CA's recent restructuring of its communications function has enabled the company to more effectively support overall PR and business goals.
Former Computer Associates CEO Sanjay Kumar became a household name for all the wrong reasons. After ending his four-year tenure as CEO of the IT management software maker, which changed its name to CA in 2006, he was sentenced to jail and fined millions of dollars for his role in a major accounting scandal at the company.
Kumar's actions not only impacted the Islandia, NY-based company's corporate reputation, but they also handcuffed its PR strategy for years after his exit.
Until a recent restructuring, CA had different communications divisions for government, media, and employee relations, and all other prominent PR functions.
While the strategy was successful in responding to the crushes of media attention that followed, it made media outreach for positive stories a nearly impossible task, says Bill Hughes, SVP of global corporate communications, who joined CA in 2006.
"It was a very disciplined kind of approach," he adds. "If you wanted to do a press release, you went to this guy. If you wanted to do employee communications, you went to another person. There was no overlap among the teams. It was a pretty tough time in CA's history, so we had a communications structure that was designed to protect the reputation of [CA]. It was [created for] basically taking on questions as opposed to reaching out."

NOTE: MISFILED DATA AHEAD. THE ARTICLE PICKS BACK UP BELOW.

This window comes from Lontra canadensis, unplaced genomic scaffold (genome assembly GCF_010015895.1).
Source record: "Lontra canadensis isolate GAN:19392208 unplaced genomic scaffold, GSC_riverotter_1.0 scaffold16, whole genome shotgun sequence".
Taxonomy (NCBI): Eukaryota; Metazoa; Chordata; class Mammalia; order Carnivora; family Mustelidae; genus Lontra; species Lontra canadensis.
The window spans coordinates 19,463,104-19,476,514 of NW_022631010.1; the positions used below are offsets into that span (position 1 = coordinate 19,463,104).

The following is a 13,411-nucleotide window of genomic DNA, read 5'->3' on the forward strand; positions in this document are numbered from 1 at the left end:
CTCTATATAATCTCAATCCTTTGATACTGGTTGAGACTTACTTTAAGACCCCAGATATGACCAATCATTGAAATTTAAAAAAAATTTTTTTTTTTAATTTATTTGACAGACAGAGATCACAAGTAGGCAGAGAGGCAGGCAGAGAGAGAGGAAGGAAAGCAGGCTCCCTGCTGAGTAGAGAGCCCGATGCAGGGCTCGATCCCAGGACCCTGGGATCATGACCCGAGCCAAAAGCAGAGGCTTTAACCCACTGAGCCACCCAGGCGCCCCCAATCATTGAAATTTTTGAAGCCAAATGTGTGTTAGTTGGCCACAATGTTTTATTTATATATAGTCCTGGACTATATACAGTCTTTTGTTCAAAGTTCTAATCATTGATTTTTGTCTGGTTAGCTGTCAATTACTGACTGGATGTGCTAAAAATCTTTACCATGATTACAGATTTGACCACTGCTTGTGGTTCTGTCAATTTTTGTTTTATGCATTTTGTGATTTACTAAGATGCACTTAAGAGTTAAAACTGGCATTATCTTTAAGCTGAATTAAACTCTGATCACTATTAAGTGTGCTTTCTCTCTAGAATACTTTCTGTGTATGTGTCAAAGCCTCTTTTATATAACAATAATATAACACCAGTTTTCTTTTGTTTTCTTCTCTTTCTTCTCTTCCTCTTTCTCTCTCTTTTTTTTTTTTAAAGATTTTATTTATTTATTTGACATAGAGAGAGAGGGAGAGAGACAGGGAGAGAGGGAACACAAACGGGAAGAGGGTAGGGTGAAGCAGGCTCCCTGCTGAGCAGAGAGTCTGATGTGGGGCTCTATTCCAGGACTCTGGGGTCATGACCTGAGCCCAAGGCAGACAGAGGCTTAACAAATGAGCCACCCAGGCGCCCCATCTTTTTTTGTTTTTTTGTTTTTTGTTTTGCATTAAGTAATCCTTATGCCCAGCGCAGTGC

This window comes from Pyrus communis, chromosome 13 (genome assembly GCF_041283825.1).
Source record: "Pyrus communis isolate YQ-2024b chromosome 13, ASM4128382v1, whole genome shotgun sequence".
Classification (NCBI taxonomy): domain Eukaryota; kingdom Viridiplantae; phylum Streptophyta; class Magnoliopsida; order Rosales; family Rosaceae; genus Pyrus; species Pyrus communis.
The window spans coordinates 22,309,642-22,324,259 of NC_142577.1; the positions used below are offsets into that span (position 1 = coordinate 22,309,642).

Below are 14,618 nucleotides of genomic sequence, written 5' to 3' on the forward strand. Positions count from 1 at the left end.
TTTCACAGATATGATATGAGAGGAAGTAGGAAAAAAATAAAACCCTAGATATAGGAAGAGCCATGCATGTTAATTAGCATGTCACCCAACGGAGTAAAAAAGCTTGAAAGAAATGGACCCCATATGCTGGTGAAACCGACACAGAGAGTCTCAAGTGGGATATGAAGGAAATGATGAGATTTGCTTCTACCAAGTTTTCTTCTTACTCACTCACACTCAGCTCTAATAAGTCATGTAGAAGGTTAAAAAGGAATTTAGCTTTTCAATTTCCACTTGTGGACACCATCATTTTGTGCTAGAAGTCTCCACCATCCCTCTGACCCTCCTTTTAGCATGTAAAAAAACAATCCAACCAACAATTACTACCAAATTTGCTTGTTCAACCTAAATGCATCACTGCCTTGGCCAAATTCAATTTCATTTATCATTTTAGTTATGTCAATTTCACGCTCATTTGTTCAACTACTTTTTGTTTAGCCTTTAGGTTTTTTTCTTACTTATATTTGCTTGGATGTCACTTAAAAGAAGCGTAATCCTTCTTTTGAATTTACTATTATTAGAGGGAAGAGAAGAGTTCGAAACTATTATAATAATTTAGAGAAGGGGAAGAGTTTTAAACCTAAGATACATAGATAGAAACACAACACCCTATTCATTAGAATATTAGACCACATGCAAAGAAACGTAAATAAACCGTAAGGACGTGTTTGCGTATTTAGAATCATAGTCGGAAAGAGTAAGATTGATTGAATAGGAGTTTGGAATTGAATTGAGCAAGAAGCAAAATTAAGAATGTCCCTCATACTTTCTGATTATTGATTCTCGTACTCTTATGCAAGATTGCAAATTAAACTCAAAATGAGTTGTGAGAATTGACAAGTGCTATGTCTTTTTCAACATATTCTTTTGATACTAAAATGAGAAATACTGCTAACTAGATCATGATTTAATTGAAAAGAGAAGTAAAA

Looking past the negative
Hughes, who describes CA as "a company that was dying," used the structure successfully to manage incoming media requests and keep track of coverage - most of it negative at the time - about the company. However, as coverage of the scandals began to fade, management realized the communications group had to do more than respond to negative media attention, says Bill Warren, SVP of executive communications and public affairs.
"There was a great focus on doing corporate reputation at CA. That was natural because of the issues the company had gone through, but we reached a point where the issues were behind us," he says. "We started to talk as a communications staff about how to be more proactive and take our message to the market, as well as how we could get that message out in a clear fashion because we no longer had fires to put out on a [daily] basis."
CA's management also sought to create greater accountability, as well as clearly defined roles and responsibilities, among communications units. As such, earlier this year the company announced a new communications structure, which assigned leaders, all of whom report to Hughes, to certain business units. The move followed a 2007 restructuring of business units. Warren, for example, is communications leader for the Enterprise IT Management (EITM) unit, and works closely with Ajei Gopal, EVP of the group.
Warren, therefore, is responsible for all of the EITM unit's communications activities - from internal to external PR - and is included in business meetings and strategy, says Gopal.